- When hovering or manoeuvring at low speeds near the ground, helicopters recycle the cushion of air that supports them; the down draught from the blades can cause debris to swirl upwards and become ingested in the rotor down wash. A simple piece of plastic, such as a waste bag can destroy a helicopter in seconds by wrapping itself around a rotor blade. The resulting imbalance renders the helicopter uncontrollable.

- Keep low when approaching or leaving a helicopter with the engine running; an unexpected gust of wind can cause the rotors to sweep close to ground level.

- Avoid the tail rotor; it is invisible when running. Make it a rule always to work around the front of a helicopter.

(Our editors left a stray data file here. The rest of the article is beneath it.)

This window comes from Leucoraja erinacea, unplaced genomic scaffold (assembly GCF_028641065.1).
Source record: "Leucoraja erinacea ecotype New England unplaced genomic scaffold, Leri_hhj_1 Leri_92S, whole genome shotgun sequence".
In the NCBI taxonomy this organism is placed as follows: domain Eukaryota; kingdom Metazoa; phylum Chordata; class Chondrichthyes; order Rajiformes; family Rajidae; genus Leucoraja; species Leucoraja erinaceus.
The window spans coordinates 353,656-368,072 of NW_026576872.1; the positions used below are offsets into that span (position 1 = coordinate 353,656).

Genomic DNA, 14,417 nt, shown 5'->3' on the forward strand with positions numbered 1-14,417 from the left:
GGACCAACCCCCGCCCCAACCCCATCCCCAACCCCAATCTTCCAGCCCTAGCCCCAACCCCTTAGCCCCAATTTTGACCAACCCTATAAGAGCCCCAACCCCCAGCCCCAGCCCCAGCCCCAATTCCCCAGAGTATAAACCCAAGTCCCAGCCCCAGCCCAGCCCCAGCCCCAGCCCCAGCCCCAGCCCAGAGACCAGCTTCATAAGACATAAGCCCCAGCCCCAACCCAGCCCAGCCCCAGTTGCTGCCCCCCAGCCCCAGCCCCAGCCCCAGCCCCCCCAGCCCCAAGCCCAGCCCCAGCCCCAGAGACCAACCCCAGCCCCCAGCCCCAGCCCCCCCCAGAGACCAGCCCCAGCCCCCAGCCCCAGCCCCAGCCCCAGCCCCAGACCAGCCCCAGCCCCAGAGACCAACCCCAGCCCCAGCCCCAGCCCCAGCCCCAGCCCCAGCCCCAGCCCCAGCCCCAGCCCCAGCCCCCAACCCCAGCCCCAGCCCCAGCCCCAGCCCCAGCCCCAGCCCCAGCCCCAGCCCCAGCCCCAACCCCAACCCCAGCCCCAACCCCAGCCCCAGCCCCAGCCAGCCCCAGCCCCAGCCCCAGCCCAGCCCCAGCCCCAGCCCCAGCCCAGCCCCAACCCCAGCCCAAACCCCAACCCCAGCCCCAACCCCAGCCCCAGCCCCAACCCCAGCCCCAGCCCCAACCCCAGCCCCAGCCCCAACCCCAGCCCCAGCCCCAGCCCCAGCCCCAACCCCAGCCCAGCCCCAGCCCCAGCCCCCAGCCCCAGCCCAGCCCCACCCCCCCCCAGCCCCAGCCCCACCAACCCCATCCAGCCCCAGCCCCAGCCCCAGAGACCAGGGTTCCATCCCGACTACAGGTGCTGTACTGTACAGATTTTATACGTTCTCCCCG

3. Lighter than air

There are many difficulties and disadvantages associated with the use of balloons for aerial photography, but when a balloon works successfully, the result can be visually very satisfying. It is the ultimate in smooth aerial platforms and there is no need to over crank the camera to smooth out bumps or aircraft vibration. There is also time to consider a shot more carefully, and there is the potential to fly low enough to skim the grass blades.